Take cars. For cars there were 2 ways a car fringe benefit could be valued.  One is known as the statutory formula method. This applies a percentage to the value of the car. Prior to 2011 that percentage varied depending on the kilometres traveled.  The more kilometres traveled the less the percentage was and hence the lower the value of the amount determined as the value of the fringe benefit. The more you traveled the less tax your boss paid. This explained why just prior to the end of the FBT tax year on 31 March many employees would drive long distances to holiday destinations.

In 2011, at the urging of the Greens and their concerns about the statutory formula encouraging unneccesary and polluting car travel and in response to the Henry Tax Review, the Government standardised the formula at 20%.  Here is an example from the Explanatory Memorandum introducing the Bill (remembering the FBT tax rate is $46.5%):

Tamara leases a car under a novated lease arrangement with her employer on 1 April 2020.  The lease is a three-year lease. The base value of the car is $40,000.  During the first FBT year, the car is driven 23,000 kms.  The next year, it is driven 40,000 kms, and in the final year the car is driven 37,000 kms.  The car is available to Tamara from 1 April 2020, and is available for the whole tax year.  The car is solely for private use.

Under the statutory formula method, assuming no employee contribution, the FBT taxable value would be:

for the 2020-21 FBT year:  =  0.20  ×  $40,000  = $8,000

for the 2021-22 FBT year:  =  0.20  ×  $40,000  =  $8,000

for the 2022-23 FBT year:  =  0.20  ×  $40,000  =  $8,000

Each year, the FBT payable would be $8,000  ×  0.465  (the FBT rate) ×  2.0647  (the FBT GST-inclusive gross-up rate)  =  $7,681.

That $7681 is then taxable in the hands of the employer at the rate of 46.5%.

[For the technically minded the  gross-up just recognises that what you want to tax is the equivalent of the salary that would have been paid and the gross up formulae, including taking account of GST if credits have been or will be claimed, do that. ]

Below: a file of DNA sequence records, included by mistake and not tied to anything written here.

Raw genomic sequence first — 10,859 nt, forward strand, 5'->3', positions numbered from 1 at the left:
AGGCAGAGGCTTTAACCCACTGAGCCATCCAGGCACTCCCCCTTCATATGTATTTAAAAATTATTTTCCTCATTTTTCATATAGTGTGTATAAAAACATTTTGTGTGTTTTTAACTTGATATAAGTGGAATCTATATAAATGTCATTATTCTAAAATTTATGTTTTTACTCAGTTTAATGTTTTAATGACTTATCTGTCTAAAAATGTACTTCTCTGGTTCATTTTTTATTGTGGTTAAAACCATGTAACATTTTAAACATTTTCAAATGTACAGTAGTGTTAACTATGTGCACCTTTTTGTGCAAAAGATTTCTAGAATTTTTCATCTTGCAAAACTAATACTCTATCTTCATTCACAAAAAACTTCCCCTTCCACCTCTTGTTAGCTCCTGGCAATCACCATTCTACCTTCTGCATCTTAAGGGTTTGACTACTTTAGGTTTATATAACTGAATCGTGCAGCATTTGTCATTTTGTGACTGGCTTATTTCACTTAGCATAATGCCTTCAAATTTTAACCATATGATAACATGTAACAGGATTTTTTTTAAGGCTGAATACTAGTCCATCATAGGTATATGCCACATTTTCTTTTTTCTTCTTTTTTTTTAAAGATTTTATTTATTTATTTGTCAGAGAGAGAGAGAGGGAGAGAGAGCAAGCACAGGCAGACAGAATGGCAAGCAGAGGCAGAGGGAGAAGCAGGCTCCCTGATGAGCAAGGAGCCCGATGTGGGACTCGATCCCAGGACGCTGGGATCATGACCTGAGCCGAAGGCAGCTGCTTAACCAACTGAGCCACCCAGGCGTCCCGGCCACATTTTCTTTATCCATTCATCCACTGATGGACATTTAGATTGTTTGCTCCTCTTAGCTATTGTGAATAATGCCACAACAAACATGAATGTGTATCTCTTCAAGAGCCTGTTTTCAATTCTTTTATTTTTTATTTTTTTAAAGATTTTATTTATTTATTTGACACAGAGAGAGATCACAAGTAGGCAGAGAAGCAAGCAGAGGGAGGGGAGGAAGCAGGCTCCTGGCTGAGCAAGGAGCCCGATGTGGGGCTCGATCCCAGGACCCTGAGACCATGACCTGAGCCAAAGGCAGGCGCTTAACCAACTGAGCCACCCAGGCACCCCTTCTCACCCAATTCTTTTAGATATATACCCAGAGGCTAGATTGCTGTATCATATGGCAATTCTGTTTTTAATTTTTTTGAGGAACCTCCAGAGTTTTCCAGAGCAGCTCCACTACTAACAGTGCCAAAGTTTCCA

The alternative method is known as the operating cost method. Basically what you do is keep records (log books) of your travel for a typical 3 month period – the kilometres traveled and the purposes (business or non-business). This is then used to work out your personal use percentage for that year and the next 4 years.

Let’s say using the log book method you work out your private use is 30%. The total operating costs for the year were say $10,000. So the FBT amount is $3000, which is then grossed up by the appropriate FBT inclusive rate and then subject to tax at the rate of 46.5% which the employer pays but factors in to your overall remuneration package. In other words employers pay the tax but employees bear the cost.

Until recently, the statutory method applied unless a taxpayer chose to apply the operating cost method. That all changed recently when the government announced as part of its move from a fixed price for permits in CO2 emissions to a floating price a year earlier from 1 July 2014 that to help pay for the loss of revenue it would remove the statutory method as an option for valuing car fringe benefits.

For car fringe benefits provided after the announcement the only method available (assuming Labor win the forthcoming election and can get the backdated changes through the Senate) will be the operating cost method.

A couple of points come to mind. The statutory method was too generous to taxpayers. It typically understated the amount of  private use. According to the Treasury Tax Expenditures Statement 2012 the revenue foregone as a consequence was in the order of $930 million last income year and will be $780 million this income year.